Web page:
Targeted online advertising has been so effective for so long that it’s no wonder that other forms of marketing have fallen by the wayside. But, like many things in life, 2020 changed the landscape for advertising.
Privacy concerns have risen so high that even Google is backing off tracking your every online move. That means that it’s not going to be so easy to target your preferred audiences, or have an ad show up during a potential customer’s buying cycle. You know how when you look at shoes at the Nike store, suddenly there are shoe ads on every page you visit? Ya, that’s not going to be so easy for advertisers anymore.
Of course, Google and others are looking at ways to work around the privacy issue – things like consent and opting in to “a more personalized experience.” Still, privacy wasn’t the only issue of 2020, so it’s time to rethink your ad mix anyway.
While some are predicting that out-of-home advertising will see a big boost in return on investment later this year and next (as more people get vaccinated and spend more time out and about), that return is really hard to track. So, the other prediction that we’re more excited about is the use of direct marketing.
Direct marketing is delivering marketing material directly to your audience, rather than placing ads on other platforms. It takes the form of emails, blog or product subscriptions, postal mail, loyalty programs, and the like. But to make it work in 2021, your content has to be more than a typical “we’re great” ad; and, if you can personalize that content, you’ll get a much better return on investment.
Tim Horton’s recently made a pivot that will no doubt payoff big time. Their iconic “Roll up the Rim” promotion went totally digital this year AND everybody was a winner. That’s the perfect combination of strategy and appeal. You can bet that more people than ever now have the rewards app on their smartphone, and that means that Timmy has a lot more information about them. Yes, there have been concerns with how much info Tim is collecting, and they may well have to back off a bit themselves. But still, a great tactic for increasing their direct contact with consumers.
So, how can you set up a direct mail campaign? Start with your existing customers. Take a look at the information that you routinely collect, and whether or not you can easily query and analyze that data. Think about ways to use that information for direct marketing. For example, if you have postal addresses, you could send out notices for advanced shopping on upcoming sales, announcing new products, or even a simple thank you to reinforce your brand.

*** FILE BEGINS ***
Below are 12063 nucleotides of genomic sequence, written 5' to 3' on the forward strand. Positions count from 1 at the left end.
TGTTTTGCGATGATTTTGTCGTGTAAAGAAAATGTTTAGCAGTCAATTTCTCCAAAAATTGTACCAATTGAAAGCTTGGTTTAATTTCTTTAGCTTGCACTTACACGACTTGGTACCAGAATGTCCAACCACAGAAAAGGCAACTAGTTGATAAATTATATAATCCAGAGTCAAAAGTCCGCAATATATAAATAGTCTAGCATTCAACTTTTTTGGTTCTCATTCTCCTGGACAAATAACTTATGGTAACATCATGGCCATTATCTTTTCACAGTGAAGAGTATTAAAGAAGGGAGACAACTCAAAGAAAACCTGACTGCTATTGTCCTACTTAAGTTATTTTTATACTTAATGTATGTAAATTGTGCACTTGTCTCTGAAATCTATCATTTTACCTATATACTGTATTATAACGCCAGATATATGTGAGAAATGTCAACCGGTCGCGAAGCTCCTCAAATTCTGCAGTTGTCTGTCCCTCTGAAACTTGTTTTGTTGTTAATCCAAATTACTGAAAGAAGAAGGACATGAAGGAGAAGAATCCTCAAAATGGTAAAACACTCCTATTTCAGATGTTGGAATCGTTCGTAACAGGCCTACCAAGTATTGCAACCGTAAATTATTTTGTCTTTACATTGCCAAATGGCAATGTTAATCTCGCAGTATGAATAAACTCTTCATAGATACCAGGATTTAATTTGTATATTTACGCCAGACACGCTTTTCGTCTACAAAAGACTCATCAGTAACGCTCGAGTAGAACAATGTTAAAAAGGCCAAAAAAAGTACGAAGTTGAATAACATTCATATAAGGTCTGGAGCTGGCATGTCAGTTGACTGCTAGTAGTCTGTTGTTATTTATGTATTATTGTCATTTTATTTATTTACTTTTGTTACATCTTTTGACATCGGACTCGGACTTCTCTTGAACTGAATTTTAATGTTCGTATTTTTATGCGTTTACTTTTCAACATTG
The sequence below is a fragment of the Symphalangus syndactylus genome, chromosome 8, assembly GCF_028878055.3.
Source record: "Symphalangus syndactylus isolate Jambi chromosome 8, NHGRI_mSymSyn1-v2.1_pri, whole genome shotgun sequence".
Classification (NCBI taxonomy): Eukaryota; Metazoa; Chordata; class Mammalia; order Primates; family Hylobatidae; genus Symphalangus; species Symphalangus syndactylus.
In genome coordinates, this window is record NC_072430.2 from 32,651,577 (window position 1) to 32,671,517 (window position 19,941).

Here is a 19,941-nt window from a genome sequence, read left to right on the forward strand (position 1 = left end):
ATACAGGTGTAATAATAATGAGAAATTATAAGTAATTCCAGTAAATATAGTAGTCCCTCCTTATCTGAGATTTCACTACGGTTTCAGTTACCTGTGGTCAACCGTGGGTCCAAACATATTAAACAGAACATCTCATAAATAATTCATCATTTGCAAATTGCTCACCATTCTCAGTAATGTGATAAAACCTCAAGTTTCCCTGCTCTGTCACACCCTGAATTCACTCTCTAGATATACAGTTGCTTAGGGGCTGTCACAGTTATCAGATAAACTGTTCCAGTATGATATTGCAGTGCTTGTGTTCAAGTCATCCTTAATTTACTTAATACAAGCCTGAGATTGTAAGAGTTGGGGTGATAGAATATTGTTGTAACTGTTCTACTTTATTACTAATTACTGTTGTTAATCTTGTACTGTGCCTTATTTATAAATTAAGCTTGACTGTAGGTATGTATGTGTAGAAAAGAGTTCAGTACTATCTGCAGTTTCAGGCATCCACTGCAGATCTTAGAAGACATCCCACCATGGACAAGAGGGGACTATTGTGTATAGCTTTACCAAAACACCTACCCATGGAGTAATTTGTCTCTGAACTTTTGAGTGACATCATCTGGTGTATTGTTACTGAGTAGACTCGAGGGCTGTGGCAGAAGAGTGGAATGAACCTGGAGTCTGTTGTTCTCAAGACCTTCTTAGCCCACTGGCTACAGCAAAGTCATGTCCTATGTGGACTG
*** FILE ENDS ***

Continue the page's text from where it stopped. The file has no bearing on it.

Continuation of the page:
If you can use your data to personalize direct mail, even better. Like an email saying, “We noticed you’ve purchased 12 air filters in the past year. Use this code to get a pack of 12 for 25% less.”
Letting customers know that you see them as individuals and appreciate their business will not only spark sales sooner, but also build long-term loyalty.
Give people a reason to share. Create a reason for users to tell you about themselves by offering them better experiences and new ways to engage with your content. Explore offers and products, like subscriptions, trials, memberships, loyalty programs, newsletters, and more to increase engagement and add value.
Direct mail is growing exponentially. People are spending more time than ever at home, and businesses are tapping into this with physical touchpoints, such as postcards. As the founder and CEO of a direct mail tech company, I’ve seen this firsthand. Our 2020 numbers are record-setting. Expect to see more ads in your mailbox in 2021.
Some brands promoted environmental awareness, while others focused on human rights, poverty, race, and gender inequalities.
Businesses that pursued and publicly defined a clear and consistent purpose did better in 2020 than brands that did not articulate a clear purpose.
That’s not surprising. A recent study by the Zeno Group found that consumers are four times more likely to purchase from the brand when a brand follows and articulates a strong purpose.
They are also 4.5 times more likely to recommend your brand.
In mid-2020, Google announced a new ranking factor called “Core Web Vitals,” set to debut in May 2021.
Core Web Vitals are designed to measure how users experience a web page’s speed, responsiveness, and visual stability. They measure the time it takes for the main content to load (ideal is 2.5 seconds or faster), the time it takes for a page to become interactive (less than 100 ms is ideal), and the amount of unexpected layout shift in the visual content of the page (ideal is less than 0.1).
Google believes that when a web page loads quickly, is interactive quickly, and the layout doesn’t shift much, people will generally be happy, improving peoples’ search experience.
Page speed times have always been important. But they’re becoming even more important in 2021.
If you want to compete with established businesses in your target market, you’ll have to focus some of your efforts on ensuring that your website design is optimized and performs well.